Onward to Bryce Canyon

“So, where is the lake?” the camper questioned.

“It dried up 3 million years ago,” the campground host replied.

I lay in my tent laughing to myself. This is what I woke up to this morning. I knew Jacob Lake was just the name of the campground and no lake existed. I think this other camper was a bit surprised though. If he was planning a vacation on the lake, I’m sure he was disappointed.

Once again I quickly began packing up camp. The goal was to make it to Bryce Canyon National Park and secure a campsite since nothing could be reserved. I wanted a spot specifically at the North Campground. I had a backup plan if the campground was full and that was to camp at King Creek in the Dixie National Forest. But while packing up camp early at Jacob Lake, I was determined to get there and find a site. One of the many great things about this area of the West is that the sun rises so early, between four and five this time of the year, so it’s easy to get an early start.

Dom was not at camp when I awoke, but this was expected. He planned to take an early excursion to the North Rim of the Grand Canyon 44 miles away. I opted out of this, because I was tired and wanted to sleep just a bit longer. I had already seen the Grand Canyon, although only the southern rim. Numerous people I encounter brag about the northern rim, but after trekking through the wilderness of the Petrified Forest and navigating all the way across the Navajo Nation, I was exhausted, and didn’t want to get up any earlier than what I had already planned. When Dom returned to camp, he told me he spotted and took pictures of bison along the way. His bison photos, just like all his photos, are amazing.

Screen Shot 2017-05-20 at 10.26.27 PM
Dom’s amazing bison photo.  https://www.instagram.com/domdavid/

Leaving Jacob Lake, Dom followed me in his mom’s SUV that he had borrowed for the summer. The drive was beautiful, through green and mountainous regions of Utah. We stopped at a Family Dollar in Kanab. I had been here the year before en route to Coral Pink Sand Dunes State Park, and I knew this was a last stop opportunity for food and supplies for a long distance. I told Dom to get what he wanted because this was it. I found it odd that he chose to buy rice and a tin container and utensil to cook it over the fire. However, I bought pizza pockets because I figured I could cook them over the fire on marshmallow sticks, so who am I to judge? I also bought some Gatorade. I first discovered lime and cucumber Gatorade here the previous year, before it was available anywhere in middle America.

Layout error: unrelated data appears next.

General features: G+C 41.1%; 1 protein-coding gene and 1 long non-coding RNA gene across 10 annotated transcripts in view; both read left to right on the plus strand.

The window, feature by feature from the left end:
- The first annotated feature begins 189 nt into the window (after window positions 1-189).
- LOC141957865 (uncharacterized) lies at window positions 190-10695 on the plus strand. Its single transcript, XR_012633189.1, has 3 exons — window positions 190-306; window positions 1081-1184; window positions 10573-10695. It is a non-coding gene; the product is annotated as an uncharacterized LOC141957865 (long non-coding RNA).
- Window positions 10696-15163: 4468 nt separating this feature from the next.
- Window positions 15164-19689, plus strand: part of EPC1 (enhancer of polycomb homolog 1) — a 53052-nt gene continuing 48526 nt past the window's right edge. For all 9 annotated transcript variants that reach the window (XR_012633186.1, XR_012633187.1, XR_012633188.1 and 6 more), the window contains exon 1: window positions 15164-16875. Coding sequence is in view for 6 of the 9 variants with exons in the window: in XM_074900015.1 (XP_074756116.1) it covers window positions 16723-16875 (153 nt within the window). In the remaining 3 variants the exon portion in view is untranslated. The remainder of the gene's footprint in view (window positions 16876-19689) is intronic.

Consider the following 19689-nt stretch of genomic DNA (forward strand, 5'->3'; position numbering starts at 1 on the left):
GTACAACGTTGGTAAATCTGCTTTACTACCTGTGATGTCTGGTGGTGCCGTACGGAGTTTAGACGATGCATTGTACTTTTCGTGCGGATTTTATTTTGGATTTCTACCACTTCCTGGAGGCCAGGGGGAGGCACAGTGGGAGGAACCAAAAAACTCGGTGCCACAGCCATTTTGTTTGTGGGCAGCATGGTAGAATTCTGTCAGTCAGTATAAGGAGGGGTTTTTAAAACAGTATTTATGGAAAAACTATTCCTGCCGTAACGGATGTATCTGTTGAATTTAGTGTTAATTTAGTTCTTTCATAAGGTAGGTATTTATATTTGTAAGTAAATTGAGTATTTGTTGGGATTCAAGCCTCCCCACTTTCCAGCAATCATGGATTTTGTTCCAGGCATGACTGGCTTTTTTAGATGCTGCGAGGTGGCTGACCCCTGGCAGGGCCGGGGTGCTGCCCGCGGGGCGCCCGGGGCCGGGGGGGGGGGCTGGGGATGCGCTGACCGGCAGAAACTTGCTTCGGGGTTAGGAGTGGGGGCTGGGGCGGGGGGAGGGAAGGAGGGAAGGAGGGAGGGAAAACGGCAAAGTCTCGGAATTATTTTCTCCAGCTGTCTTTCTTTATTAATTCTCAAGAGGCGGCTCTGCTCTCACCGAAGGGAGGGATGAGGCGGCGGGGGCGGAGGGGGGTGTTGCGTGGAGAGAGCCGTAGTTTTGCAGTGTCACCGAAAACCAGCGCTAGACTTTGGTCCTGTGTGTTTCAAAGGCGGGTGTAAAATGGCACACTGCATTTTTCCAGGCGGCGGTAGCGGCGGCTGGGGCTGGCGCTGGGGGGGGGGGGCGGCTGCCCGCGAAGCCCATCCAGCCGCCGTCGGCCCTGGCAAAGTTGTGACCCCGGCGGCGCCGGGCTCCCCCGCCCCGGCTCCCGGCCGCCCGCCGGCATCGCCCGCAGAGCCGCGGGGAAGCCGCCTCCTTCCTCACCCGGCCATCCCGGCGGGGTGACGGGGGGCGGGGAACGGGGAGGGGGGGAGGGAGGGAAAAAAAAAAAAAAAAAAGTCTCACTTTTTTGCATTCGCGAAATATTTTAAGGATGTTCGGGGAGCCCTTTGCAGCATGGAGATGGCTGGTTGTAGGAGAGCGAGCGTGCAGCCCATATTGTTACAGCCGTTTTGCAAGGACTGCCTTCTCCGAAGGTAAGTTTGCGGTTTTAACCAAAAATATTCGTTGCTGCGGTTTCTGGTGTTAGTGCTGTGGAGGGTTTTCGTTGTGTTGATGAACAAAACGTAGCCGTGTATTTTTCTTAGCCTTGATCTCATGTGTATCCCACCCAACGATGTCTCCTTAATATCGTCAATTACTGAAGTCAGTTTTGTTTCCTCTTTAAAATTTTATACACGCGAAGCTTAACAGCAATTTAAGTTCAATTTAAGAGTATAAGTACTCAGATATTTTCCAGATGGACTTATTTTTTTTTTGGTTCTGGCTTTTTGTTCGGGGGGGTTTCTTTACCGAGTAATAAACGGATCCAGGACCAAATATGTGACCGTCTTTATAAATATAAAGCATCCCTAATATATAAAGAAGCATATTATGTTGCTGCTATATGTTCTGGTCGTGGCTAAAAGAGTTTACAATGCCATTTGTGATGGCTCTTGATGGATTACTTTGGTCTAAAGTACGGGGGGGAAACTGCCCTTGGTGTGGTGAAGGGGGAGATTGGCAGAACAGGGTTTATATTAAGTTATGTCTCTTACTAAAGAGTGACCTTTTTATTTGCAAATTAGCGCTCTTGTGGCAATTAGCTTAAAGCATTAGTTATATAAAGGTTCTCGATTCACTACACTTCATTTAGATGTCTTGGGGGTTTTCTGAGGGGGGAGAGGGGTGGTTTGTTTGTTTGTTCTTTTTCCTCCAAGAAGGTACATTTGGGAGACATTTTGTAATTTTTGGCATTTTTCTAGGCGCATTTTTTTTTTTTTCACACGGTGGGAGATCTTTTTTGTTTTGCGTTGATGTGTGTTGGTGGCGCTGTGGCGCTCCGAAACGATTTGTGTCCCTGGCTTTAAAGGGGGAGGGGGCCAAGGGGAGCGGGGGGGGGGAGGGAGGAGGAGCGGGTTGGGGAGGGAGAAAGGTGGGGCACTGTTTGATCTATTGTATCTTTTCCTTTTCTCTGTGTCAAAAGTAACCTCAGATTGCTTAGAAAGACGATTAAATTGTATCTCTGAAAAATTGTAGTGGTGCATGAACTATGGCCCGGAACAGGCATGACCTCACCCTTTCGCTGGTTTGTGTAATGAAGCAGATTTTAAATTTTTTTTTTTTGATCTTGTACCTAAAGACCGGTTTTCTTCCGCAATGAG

With our odd food choices packed away in our vehicles we proceeded to Bryce Canyon. Approaching the park, there were a number of hotels, obviously catering to park visitors, but it was not excessive nor tacky, and the road was still wide open. Bryce Canyon National Park has a gated entrance like a number of the National Parks in the West. At the entrance booth I showed my NPS pass and ID in exchange for a park map and newspaper. I asked the employee if he thought I could find a campsite. He checked the time. “Oh, nine o’clock. I think you’ll find one.”

By this point I had lost Dom somewhere on the road, but I didn’t mind. We talked about this. I’d find a campsite and call him, if cell service was available, if not i’d meet him in the visitor center. The North Campground was close to the park entrance, and when I got there it was filling up fast. I had to drive deep into the campground and up a hill. I settled for the second site I found open. It just so happened to be perfect. It was right next to the slope of a hill which rolled down into pine forest, and there was enough space for both of use to pitch a tent. I felt relieved.

Trying to get a hold of Dom was tricky, because cell service was spotty, but we managed to communicate. He found me and we both set up our tents. We then went down to place the camping fee in an envelope at the collection post and proceed to the visitor center, as it is customary for me to watch the park films. I learned how the landscape within Bryce Canyon changes every winter season as the snow and ice causes hoodoos to fall. Apart from the theater the visitor center was very busy. The line to talk to an employee at the desk to inquire about hikes and plans was very long, stretching through the expanse of the whole center to the front door.

After our brief stop in the visitor center we prematurely embarked on one of my most challenging hikes ever. The high elevation combined with running out of water and forgetting sunscreen made for some difficult times, and falling off the trail down a rock slide into the canyon onto a cactus just added to the challenges. One can rightfully say I was grossly unprepared this time.

Read the next entry “Falling into Bryce Canyon,” here: https://joshthehodge.wordpress.com/2017/05/25/falling-into-bryce-canyon/

Read the previous entry “The Wonder of Horseshoe Bend,” here: https://joshthehodge.wordpress.com/2017/05/06/the-wonder-of-horseshoe-bend/

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